General Motors has tried three times to sell cars with the engine behind the driver.
All are viewed as failures.
Will the eighth-generation Chevrolet Corvette, scheduled to debut late Thursday in Tustin, Calif., break that streak?
It’s a steep engineering challenge to place the engine in the rear of a vehicle. First, there are few off-the-shelf parts from other vehicles that can be repurposed. So the engineering bill is big.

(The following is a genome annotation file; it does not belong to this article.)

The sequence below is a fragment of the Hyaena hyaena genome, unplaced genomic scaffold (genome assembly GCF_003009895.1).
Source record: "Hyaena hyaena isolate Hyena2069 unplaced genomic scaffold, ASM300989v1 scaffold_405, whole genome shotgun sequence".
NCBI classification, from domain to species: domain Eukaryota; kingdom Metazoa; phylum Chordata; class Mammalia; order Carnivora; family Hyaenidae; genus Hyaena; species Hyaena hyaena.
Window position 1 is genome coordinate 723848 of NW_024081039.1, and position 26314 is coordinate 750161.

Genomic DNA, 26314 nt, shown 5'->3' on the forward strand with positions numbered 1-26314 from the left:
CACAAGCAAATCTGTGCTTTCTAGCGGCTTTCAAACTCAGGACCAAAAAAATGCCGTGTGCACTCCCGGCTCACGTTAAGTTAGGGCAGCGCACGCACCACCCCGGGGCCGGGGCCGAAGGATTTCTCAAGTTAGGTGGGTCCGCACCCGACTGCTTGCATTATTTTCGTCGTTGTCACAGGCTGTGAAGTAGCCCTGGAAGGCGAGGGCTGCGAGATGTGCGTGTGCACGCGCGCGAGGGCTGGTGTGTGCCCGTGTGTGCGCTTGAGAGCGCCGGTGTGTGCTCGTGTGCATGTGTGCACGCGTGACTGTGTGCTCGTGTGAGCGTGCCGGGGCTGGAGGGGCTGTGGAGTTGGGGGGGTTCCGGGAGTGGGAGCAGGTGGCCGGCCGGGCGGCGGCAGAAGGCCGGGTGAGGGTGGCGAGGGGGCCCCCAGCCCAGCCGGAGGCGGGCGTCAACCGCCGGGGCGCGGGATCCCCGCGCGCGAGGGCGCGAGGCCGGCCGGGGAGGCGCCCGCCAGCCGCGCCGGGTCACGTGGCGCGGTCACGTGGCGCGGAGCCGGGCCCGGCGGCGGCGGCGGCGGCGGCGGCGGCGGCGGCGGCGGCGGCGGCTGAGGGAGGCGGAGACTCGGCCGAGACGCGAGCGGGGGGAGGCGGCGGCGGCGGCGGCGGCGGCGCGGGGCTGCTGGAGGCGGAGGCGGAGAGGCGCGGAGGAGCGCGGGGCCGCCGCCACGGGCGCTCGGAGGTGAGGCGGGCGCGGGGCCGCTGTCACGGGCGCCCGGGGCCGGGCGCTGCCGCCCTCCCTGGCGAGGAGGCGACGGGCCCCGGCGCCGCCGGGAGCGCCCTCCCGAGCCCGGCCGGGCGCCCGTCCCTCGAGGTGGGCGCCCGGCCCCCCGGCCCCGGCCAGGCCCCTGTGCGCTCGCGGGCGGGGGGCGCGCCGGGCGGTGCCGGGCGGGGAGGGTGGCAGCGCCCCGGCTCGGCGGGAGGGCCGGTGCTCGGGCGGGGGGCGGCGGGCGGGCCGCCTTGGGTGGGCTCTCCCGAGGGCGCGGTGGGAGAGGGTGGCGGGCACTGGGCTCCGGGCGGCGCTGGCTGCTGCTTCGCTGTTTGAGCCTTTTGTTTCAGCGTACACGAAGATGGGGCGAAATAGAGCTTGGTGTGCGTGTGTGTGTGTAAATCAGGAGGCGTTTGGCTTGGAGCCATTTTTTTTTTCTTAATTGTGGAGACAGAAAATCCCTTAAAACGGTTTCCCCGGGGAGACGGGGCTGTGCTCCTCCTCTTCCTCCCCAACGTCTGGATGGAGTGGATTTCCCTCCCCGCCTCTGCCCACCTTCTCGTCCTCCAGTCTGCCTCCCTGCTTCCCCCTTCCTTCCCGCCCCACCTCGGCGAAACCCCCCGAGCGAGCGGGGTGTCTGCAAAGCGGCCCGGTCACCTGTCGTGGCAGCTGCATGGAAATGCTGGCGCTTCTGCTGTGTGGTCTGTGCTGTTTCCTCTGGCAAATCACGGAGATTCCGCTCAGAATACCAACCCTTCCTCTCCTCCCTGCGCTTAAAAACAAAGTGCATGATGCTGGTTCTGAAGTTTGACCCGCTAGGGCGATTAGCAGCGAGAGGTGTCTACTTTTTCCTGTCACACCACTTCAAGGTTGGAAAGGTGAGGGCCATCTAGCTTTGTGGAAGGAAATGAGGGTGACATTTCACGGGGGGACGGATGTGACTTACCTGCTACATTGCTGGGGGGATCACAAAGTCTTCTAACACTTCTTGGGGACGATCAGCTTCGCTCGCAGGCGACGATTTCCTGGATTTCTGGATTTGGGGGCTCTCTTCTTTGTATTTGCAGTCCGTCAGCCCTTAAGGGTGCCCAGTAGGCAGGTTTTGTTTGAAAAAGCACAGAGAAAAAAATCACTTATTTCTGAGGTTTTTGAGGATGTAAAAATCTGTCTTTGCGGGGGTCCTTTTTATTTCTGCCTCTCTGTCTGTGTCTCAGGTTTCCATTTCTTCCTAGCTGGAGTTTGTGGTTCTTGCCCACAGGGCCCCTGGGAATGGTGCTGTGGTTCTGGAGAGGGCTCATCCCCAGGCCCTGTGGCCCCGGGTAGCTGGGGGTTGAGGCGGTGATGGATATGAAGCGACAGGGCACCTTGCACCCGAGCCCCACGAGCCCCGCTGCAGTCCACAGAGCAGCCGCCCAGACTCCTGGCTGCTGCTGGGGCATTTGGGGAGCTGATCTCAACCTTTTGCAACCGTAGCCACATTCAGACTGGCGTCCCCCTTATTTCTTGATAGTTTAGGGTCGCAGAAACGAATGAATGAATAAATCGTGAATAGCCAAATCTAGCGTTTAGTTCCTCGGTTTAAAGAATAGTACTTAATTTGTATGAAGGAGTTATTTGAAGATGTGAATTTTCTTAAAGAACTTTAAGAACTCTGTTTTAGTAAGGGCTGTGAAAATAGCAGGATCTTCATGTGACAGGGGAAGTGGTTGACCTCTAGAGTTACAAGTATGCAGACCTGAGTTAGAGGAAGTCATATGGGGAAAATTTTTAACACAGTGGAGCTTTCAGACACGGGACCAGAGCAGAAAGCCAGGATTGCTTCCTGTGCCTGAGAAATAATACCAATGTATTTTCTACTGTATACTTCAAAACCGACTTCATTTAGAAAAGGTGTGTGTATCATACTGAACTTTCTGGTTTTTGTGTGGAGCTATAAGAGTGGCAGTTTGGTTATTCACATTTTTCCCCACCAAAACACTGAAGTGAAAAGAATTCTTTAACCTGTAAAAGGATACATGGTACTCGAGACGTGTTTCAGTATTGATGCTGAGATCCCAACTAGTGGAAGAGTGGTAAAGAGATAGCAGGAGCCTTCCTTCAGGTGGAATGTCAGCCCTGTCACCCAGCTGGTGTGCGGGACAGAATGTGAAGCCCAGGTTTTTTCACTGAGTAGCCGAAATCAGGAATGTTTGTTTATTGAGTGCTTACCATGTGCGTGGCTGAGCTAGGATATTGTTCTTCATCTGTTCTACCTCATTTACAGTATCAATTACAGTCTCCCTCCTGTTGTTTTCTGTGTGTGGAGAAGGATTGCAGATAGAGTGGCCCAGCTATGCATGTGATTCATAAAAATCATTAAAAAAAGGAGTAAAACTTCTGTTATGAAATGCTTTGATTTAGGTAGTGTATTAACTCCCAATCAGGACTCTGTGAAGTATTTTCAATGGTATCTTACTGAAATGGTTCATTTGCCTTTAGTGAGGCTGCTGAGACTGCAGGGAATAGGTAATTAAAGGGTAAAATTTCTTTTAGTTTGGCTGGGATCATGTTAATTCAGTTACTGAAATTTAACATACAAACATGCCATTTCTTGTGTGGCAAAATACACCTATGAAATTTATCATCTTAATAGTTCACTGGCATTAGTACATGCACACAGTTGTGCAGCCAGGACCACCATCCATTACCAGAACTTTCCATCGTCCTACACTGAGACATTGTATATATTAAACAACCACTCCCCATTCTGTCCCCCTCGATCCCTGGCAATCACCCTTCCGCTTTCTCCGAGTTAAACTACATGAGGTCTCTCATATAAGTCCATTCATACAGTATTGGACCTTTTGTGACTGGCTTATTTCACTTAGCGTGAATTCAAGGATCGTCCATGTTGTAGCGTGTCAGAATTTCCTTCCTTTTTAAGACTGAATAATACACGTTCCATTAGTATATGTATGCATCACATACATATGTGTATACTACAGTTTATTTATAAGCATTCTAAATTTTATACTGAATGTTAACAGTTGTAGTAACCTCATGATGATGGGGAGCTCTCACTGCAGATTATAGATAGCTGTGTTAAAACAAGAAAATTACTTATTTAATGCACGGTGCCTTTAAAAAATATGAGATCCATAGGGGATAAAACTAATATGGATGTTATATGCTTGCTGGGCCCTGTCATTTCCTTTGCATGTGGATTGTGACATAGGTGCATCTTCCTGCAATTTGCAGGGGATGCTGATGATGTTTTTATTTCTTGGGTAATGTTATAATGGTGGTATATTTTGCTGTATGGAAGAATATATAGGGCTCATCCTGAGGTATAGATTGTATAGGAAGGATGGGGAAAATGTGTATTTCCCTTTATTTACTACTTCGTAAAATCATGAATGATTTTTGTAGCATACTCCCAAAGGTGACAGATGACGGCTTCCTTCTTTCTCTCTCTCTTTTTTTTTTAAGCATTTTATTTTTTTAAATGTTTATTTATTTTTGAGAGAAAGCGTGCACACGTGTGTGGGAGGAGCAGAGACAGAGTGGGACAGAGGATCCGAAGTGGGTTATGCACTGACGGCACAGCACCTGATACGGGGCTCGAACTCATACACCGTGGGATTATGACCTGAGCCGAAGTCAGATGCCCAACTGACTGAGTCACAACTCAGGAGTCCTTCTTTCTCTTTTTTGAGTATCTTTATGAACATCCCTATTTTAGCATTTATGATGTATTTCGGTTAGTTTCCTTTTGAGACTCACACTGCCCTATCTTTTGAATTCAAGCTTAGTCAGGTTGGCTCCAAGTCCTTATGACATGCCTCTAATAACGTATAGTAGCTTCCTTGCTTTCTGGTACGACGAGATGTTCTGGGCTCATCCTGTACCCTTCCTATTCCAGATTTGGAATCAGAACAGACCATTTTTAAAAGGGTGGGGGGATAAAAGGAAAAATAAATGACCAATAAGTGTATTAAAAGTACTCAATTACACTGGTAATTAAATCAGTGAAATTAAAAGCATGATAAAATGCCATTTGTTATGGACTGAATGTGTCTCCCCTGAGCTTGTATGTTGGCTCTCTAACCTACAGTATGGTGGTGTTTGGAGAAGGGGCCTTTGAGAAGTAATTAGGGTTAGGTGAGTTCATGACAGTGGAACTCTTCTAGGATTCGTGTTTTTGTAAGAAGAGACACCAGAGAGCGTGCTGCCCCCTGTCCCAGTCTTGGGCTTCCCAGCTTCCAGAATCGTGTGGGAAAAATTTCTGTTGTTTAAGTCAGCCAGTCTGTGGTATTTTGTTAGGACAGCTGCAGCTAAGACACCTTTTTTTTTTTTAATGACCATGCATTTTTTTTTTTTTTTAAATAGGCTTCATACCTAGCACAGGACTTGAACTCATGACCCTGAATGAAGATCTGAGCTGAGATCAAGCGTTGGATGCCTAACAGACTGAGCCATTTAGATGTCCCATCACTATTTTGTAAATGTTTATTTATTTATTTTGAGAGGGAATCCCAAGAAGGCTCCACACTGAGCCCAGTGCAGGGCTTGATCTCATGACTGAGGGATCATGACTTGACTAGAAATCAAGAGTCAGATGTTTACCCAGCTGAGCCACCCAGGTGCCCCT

GM’s first production rear-engined car, the 1960-69 Chevrolet Corvair, had a flat-six air-cooled engine that shared no major parts with any other GM engine. The transmission was a two-speed automatic in a unique case. The manual transmission was also specifically made for the car. The suspension was also unique to the Corvair.
Although Chevrolet sold more than a million Corvairs in a variety of body styles, the car’s early handling problems, in which some people were killed, including comedian Ernie Kovacs, earned the car a bad reputation that it never…